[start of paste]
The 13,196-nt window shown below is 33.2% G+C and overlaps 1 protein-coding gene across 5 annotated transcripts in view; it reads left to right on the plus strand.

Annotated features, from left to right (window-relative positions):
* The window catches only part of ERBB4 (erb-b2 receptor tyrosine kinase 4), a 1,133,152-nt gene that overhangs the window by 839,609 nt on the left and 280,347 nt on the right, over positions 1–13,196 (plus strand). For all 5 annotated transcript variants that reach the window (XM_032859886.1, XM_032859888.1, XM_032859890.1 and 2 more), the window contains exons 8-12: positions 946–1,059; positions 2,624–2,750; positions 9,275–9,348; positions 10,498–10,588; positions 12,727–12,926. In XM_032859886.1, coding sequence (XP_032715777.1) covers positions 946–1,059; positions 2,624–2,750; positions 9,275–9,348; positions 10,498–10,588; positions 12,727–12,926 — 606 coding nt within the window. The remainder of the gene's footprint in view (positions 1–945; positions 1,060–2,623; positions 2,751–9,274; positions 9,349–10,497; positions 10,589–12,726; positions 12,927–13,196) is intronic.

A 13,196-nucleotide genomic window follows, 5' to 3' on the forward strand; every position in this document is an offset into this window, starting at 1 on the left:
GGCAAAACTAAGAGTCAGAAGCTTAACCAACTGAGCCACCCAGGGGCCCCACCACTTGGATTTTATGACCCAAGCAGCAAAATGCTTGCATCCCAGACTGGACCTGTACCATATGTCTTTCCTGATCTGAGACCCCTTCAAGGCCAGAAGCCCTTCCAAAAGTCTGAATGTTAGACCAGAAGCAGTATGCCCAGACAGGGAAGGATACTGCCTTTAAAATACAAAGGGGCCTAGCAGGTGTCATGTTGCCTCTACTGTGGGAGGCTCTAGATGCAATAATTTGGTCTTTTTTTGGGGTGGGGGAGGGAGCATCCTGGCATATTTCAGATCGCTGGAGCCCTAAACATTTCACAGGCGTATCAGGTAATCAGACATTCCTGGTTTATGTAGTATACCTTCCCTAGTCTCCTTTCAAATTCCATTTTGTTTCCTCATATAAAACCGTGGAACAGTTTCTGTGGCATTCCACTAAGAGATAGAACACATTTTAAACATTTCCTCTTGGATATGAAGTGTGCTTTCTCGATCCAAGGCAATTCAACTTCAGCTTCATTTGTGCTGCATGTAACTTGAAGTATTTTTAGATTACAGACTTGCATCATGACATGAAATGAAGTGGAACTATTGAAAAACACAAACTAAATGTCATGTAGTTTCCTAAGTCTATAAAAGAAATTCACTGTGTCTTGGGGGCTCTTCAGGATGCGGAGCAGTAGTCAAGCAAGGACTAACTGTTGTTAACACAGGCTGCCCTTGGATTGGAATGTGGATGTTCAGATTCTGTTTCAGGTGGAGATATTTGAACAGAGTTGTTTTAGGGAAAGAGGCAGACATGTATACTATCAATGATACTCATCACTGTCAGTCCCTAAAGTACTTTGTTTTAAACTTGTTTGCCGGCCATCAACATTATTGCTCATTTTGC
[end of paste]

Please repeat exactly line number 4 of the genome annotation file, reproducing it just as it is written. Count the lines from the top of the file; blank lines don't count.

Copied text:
A 13,196-nucleotide genomic window follows, 5' to 3' on the forward strand; every position in this document is an offset into this window, starting at 1 on the left: